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HSP70 interacting protein prevents the accumulation of inclusions in polyglutamine disease1

Authors

  • Joanna L. Howarth,

    1. Henry Wellcome Laboratories for Integrated Neuroscience and Endocrinology, Dorothy Hodgkin Building, University of Bristol, Bristol, UK
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  • Colin P. J. Glover,

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    • 2

      The present address of Colin P. J. Glover is the Molecular & Cellular Neurobiology Psychiatry DTG, GlaxoSmithKline, Essex, CM19 5AW, UK.

  • James B. Uney

    1. Henry Wellcome Laboratories for Integrated Neuroscience and Endocrinology, Dorothy Hodgkin Building, University of Bristol, Bristol, UK
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  • 1

    Re-use of this article is permitted in accordance with the Creative Commons Deed, Attribution 2.5, which does not permit commercial exploitation.

Address correspondence and reprint requests to James Uney, Henry Wellcome Laboratories for Integrative Neuroscience & Endocrinology, University of Bristol, Dorothy Hodgkin Building, Whitson Street, Bristol BS1 3NY, UK. E-mail: james.uney@bristol.ac.uk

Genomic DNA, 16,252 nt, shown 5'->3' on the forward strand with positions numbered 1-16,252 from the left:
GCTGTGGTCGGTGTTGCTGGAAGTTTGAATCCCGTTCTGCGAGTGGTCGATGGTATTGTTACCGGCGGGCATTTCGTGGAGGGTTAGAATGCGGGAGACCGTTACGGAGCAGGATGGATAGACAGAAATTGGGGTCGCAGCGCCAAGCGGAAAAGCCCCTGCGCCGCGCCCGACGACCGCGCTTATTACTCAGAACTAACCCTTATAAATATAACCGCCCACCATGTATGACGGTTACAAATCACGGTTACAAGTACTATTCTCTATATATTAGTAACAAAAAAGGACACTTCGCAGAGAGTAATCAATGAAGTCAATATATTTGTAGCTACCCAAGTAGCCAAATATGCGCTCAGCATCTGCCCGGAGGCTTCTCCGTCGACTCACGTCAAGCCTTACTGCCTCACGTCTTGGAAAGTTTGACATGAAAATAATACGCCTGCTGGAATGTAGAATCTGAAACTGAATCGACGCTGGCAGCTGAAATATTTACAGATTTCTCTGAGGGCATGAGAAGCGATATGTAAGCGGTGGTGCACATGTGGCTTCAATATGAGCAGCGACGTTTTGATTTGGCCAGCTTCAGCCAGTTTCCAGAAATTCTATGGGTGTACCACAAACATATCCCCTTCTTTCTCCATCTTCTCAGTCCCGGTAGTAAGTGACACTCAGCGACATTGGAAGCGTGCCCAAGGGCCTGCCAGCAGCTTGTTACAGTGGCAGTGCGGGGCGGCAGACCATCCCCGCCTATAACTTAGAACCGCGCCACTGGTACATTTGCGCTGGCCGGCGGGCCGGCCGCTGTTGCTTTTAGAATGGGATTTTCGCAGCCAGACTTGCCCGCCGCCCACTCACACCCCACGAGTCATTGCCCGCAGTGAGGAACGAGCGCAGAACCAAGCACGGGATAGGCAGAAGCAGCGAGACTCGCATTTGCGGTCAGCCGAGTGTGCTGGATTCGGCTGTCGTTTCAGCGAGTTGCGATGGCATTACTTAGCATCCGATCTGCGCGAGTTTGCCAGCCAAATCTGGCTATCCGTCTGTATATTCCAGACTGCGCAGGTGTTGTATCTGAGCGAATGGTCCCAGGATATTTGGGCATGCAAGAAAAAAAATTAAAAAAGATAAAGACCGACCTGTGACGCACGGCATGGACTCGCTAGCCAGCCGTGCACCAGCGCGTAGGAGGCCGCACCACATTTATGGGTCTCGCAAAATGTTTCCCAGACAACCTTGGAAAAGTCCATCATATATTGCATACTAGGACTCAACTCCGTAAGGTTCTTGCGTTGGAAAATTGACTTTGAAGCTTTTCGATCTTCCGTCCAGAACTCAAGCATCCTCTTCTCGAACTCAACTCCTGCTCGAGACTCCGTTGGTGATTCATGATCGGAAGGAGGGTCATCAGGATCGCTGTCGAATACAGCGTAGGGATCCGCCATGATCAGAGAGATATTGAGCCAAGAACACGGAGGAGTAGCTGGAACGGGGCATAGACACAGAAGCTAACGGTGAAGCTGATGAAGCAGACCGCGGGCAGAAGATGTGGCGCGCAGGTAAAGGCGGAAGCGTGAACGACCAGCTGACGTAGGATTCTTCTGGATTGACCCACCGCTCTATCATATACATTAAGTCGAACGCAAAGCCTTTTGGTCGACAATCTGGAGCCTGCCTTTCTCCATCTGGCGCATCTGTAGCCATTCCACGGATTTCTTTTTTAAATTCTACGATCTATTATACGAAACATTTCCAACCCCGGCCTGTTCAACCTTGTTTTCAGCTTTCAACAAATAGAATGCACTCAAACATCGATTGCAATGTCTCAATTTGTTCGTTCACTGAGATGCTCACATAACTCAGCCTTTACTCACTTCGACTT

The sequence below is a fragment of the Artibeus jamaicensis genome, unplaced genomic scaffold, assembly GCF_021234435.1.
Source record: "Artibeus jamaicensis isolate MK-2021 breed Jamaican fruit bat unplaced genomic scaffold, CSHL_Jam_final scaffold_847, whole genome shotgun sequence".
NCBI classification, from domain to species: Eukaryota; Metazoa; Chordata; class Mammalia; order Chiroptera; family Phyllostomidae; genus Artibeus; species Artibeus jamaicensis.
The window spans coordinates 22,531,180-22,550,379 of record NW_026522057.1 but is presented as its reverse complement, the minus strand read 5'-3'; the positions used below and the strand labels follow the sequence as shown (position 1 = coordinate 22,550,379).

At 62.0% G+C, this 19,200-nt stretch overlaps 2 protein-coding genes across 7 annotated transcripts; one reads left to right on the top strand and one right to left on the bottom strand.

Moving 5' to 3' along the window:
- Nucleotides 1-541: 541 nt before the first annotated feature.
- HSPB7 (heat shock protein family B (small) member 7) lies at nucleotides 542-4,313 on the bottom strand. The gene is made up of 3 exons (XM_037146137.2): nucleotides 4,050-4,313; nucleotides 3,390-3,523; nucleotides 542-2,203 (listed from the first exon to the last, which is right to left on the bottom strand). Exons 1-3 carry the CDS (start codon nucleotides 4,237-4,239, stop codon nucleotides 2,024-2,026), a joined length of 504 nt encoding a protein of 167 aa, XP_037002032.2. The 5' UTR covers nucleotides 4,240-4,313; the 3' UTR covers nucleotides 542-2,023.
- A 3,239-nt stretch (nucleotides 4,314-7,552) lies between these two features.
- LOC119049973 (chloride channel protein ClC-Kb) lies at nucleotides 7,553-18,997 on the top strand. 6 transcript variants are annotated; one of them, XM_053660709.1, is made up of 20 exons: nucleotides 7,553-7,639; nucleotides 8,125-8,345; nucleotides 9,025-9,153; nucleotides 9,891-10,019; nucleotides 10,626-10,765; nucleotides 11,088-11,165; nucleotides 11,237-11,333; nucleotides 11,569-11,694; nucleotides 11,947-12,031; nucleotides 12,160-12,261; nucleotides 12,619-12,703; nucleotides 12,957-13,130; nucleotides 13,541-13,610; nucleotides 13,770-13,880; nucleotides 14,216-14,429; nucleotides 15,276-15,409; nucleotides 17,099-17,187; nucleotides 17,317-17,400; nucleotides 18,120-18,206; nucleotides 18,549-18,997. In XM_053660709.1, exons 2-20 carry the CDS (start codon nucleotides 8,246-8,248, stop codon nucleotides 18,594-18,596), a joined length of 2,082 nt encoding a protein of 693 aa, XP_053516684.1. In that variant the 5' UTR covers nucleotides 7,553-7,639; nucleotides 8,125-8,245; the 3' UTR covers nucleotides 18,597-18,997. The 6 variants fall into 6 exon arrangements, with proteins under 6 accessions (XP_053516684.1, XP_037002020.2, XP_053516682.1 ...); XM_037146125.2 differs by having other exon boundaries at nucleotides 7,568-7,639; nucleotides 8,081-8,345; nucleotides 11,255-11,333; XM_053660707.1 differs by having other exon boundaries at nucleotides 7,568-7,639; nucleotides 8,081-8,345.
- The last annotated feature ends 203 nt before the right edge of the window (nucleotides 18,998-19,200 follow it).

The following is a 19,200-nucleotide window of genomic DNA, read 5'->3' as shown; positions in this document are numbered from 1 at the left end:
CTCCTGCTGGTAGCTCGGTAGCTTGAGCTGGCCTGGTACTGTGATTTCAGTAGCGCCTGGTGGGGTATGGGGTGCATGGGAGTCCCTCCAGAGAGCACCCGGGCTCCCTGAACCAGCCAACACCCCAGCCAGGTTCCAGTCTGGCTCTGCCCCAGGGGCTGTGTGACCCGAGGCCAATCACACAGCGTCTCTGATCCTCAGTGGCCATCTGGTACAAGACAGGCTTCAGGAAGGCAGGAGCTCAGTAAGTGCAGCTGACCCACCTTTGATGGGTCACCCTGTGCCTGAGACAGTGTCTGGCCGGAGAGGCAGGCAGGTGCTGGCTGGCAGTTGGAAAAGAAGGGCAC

Abstract

Heat shock proteins (HSPs) are associated with the proteinaceous inclusions that characterise many neurodegenerative diseases. This suggests they may be associated with disease aetiology and/or represents an attempt to remove abnormal protein aggregates. In this study the adenoviral mediated over-expression of HSP70 interacting protein (HIP) alone was shown to significantly reduce inclusion formation in both an in vitro model of Spinal Bulbar Muscular Atrophy and a primary neuronal model of polyglutamine disease. Experiments to determine the mechanism of action showed that: denatured luciferase activity (a measure of protein refolding) was not increased in the presence of HIP alone but was increased when HIP was co-expressed with HSP70 or Heat Shock cognate protein 70 (HSC70); the expression of polyglutamine inclusions in cortical neurons mediated an increase in the levels of HSC70 but not HSP70. Our data suggest that HIP may prevent inclusion formation by facilitating the constitutive HSC70 refolding cycle and possibly by preventing aggregation. HIP expression is not increased following stress and its over-expression may therefore reduce toxic polyglutamine aggregation events and contribute to an effective therapeutic strategy.

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